Chapter 11: Action research

Activity 1

Read the short case study here before answering the questions.

Nuala works in a room with children 2–3 years old in a nursery. She wants to undertake a piece of action research with the purpose of enhancing snack times such as through the introduction of ‘real’ crockery such as china cups and serving dishes as opposed to the plastic crockery currently in use. The practitioners she works with are concerned about accidents and complaints from parents. Underpinning their concerns is a view of the children as ‘incompetent’ in using such equipment and needing to be protected at all times by the adults.

  • What might Nuala do to encourage the practitioners and parents that this is a worthwhile project to undertake?
  • How might she address the very real concerns of the practitioners (and possibly parents too) about safety?
  • How and why might it be useful to record these initial misgivings about the project?
  • What might Nuala do to evaluate how the action research project is progressing?

Click here to read some points to aid reflection.

In order to encourage participation in this action research project, Nuala might do a number of things:

  • Listen to the ideas of the parents and practitioners as to what they would like to see to enhance snack times. This might be done in the form of a meeting, which Nuala records (with permission) as part of the data collection for the project. Alternatively, a short questionnaire or brief interview might be employed.
  • Listen carefully to those who have misgivings and problem-solve how these might be allayed. Again, this might be useful in the form of a meeting, which Nuala records (with permission) as part of the data collection for the project.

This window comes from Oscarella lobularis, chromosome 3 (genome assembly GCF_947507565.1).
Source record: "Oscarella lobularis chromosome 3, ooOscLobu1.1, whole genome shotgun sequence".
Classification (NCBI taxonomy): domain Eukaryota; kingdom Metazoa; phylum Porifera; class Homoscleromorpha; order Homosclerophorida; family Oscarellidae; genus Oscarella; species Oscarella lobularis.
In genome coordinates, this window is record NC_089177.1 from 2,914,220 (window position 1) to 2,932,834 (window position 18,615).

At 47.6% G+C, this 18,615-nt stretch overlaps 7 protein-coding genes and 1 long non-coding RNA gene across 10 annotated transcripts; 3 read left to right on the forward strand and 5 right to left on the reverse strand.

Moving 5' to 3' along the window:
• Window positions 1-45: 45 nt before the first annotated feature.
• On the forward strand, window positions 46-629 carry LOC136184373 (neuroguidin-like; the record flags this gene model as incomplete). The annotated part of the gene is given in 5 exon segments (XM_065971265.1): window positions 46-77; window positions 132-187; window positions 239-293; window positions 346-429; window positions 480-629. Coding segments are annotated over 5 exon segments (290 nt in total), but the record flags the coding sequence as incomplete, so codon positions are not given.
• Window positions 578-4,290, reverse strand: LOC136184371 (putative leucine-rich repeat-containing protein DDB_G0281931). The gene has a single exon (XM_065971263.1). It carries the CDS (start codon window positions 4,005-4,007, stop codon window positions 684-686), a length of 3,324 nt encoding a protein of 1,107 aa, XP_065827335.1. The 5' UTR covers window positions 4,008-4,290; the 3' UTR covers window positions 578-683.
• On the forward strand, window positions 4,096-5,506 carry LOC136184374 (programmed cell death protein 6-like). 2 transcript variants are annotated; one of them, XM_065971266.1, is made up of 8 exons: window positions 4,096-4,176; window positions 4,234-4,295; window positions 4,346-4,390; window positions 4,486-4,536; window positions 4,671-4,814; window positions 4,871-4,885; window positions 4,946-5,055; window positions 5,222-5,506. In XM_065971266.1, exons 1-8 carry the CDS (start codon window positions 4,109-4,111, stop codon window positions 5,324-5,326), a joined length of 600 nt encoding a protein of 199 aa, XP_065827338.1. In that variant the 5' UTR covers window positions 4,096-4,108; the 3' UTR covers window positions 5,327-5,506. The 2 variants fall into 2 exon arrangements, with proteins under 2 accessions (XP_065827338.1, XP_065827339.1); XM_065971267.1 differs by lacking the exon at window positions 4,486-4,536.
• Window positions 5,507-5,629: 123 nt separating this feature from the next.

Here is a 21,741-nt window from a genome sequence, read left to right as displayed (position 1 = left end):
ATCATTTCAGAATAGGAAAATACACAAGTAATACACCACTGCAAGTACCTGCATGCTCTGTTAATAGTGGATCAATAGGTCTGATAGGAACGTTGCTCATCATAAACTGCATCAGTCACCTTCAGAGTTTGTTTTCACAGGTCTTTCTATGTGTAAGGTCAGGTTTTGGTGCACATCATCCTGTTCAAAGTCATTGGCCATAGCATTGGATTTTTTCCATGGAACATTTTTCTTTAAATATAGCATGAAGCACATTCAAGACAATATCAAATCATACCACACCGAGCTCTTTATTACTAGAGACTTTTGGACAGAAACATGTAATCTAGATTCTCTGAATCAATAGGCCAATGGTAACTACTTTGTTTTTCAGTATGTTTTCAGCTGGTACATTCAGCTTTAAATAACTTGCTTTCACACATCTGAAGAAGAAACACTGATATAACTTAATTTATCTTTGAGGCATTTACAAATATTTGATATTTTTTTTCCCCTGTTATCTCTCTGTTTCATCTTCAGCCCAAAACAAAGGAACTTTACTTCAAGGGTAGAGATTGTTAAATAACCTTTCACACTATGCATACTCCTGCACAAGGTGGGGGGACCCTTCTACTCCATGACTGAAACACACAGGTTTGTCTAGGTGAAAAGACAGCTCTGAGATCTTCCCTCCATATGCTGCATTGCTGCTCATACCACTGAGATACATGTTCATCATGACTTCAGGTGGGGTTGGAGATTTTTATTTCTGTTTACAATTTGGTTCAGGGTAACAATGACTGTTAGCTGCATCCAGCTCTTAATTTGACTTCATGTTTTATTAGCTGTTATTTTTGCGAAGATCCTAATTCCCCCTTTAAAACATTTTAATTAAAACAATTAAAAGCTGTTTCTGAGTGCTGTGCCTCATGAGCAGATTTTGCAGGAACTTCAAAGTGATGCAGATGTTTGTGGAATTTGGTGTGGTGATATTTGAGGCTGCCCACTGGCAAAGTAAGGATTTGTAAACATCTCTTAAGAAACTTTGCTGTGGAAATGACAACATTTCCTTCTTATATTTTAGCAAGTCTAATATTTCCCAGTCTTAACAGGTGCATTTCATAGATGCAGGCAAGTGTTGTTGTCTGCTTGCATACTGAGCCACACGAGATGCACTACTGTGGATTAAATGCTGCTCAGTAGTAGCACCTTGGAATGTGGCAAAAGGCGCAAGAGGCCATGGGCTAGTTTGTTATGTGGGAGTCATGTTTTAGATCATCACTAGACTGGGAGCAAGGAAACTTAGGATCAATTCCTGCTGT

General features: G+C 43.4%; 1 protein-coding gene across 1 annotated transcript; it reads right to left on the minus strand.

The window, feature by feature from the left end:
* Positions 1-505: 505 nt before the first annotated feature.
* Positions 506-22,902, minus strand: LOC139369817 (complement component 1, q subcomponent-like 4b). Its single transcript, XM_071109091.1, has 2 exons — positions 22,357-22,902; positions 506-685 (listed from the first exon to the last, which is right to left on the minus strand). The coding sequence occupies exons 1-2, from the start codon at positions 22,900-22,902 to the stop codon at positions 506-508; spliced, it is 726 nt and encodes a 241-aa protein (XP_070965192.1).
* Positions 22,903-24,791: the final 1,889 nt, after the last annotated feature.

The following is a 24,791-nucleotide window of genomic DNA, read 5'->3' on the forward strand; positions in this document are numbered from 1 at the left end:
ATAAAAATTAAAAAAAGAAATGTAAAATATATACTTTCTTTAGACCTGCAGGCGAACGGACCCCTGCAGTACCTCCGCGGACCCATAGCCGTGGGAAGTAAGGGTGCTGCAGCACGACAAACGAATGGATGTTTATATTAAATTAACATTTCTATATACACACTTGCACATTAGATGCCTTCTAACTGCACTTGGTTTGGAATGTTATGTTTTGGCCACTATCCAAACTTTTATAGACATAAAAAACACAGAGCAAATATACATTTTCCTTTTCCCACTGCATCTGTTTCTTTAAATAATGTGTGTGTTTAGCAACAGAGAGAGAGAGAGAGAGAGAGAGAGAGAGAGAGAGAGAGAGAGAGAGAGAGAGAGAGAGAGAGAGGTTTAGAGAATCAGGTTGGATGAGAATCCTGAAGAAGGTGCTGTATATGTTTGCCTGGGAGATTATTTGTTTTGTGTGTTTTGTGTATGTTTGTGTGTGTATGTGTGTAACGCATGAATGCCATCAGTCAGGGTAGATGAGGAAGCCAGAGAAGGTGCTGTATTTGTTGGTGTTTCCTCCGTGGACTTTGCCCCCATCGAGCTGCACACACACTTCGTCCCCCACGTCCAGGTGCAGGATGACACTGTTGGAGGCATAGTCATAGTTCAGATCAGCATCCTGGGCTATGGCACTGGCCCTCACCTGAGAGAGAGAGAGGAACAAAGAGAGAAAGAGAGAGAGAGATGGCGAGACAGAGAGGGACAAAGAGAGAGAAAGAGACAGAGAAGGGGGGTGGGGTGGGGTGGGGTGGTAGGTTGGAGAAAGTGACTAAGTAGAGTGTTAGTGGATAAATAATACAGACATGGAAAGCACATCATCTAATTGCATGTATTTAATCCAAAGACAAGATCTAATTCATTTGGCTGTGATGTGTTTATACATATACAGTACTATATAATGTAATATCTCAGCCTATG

• It may take a while to change attitudes so perhaps Nuala might start small, for example with a china serving plate on a new tablecloth and see how this is received by children and adults before introducing other new items and ideas.
  • Provide a summary of her reading on the topic which might provide useful evidence to support giving the china crockery a trial.
  • Promise to record carefully any potential incidents and provide opportunities to reflect on these if they occur. Recording this part of an action research project would be important because:
    • It would provide data as to participants initial thoughts – positive or negative – about the area of practice Nuala hopes to develop. By doing this in a systematic way, later on – when she interviews participants again either individually or as a group (or collects data via a questionnaire) – she can compare how attitudes have changed over time. Perhaps ideas have not changed, perhaps they have become entrenched or perhaps a seismic shift has occurred in attitudes as the project develops. Unless there is some evidence (from data) of these initial thoughts there will be no basis on which to claim any shift in thinking.
  • Nuala would need to keep observational notes of the snack times over the course of the project. Again, this acts as evidence which will help her to show if there is any shift over time in snack time practice, for example do children enjoy having the china crockery? How is it used? How are they helped to appreciate that it is breakable and needs to be cared for?
  • Action research is usually considered to operate in cyclical form and sometimes as a series of cycles or spirals. Thus, at various points during the course of the research, Nuala will need to review the success of her new initiative. What has worked well? What has been less successful? What possible reasons are there for this? Alongside her observational data and interview data, perhaps gathered from meetings, she might keep a reflective journal. In this she could record her feelings on managing the project – perhaps there are things she might learn about leading change of practice in a setting.

Activity 2

Sage research methods content

Nah, K.O. and Lee, S.M. (2016) ‘Actualizing children’s participation in the development of outdoor play areas at an early childhood institution’, Action Research, 14(3): 335–51.

This paper documents an action research project undertaken in South Korea, which focuses on the participation of 5–6-year-old children as co-constructors of the project, involved at all stages of the project which sought to develop the outdoor area. The paper is of interest to those of you interested in children’s participation in research and reflects on issues of consent, data collection and analysis and how such issues were negotiated with the children.